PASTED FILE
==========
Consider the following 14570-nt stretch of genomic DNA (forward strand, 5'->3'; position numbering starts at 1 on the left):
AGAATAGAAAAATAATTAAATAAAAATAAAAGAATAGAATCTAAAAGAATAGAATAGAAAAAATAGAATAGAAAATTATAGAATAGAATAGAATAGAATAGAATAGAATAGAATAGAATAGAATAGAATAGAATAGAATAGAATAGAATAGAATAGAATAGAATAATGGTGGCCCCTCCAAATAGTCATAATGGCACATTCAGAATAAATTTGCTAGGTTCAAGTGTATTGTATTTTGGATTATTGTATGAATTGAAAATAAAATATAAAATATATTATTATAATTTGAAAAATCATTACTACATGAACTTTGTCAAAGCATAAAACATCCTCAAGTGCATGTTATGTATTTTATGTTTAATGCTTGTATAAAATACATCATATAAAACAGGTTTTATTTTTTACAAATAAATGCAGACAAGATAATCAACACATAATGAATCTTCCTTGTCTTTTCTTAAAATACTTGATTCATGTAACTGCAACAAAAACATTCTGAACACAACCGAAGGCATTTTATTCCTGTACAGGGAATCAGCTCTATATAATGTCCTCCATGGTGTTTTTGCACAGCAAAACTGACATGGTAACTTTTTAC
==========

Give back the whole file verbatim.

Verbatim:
Consider the following 14570-nt stretch of genomic DNA (forward strand, 5'->3'; position numbering starts at 1 on the left):
AGAATAGAAAAATAATTAAATAAAAATAAAAGAATAGAATCTAAAAGAATAGAATAGAAAAAATAGAATAGAAAATTATAGAATAGAATAGAATAGAATAGAATAGAATAGAATAGAATAGAATAGAATAGAATAGAATAGAATAGAATAGAATAGAATAGAATAATGGTGGCCCCTCCAAATAGTCATAATGGCACATTCAGAATAAATTTGCTAGGTTCAAGTGTATTGTATTTTGGATTATTGTATGAATTGAAAATAAAATATAAAATATATTATTATAATTTGAAAAATCATTACTACATGAACTTTGTCAAAGCATAAAACATCCTCAAGTGCATGTTATGTATTTTATGTTTAATGCTTGTATAAAATACATCATATAAAACAGGTTTTATTTTTTACAAATAAATGCAGACAAGATAATCAACACATAATGAATCTTCCTTGTCTTTTCTTAAAATACTTGATTCATGTAACTGCAACAAAAACATTCTGAACACAACCGAAGGCATTTTATTCCTGTACAGGGAATCAGCTCTATATAATGTCCTCCATGGTGTTTTTGCACAGCAAAACTGACATGGTAACTTTTTAC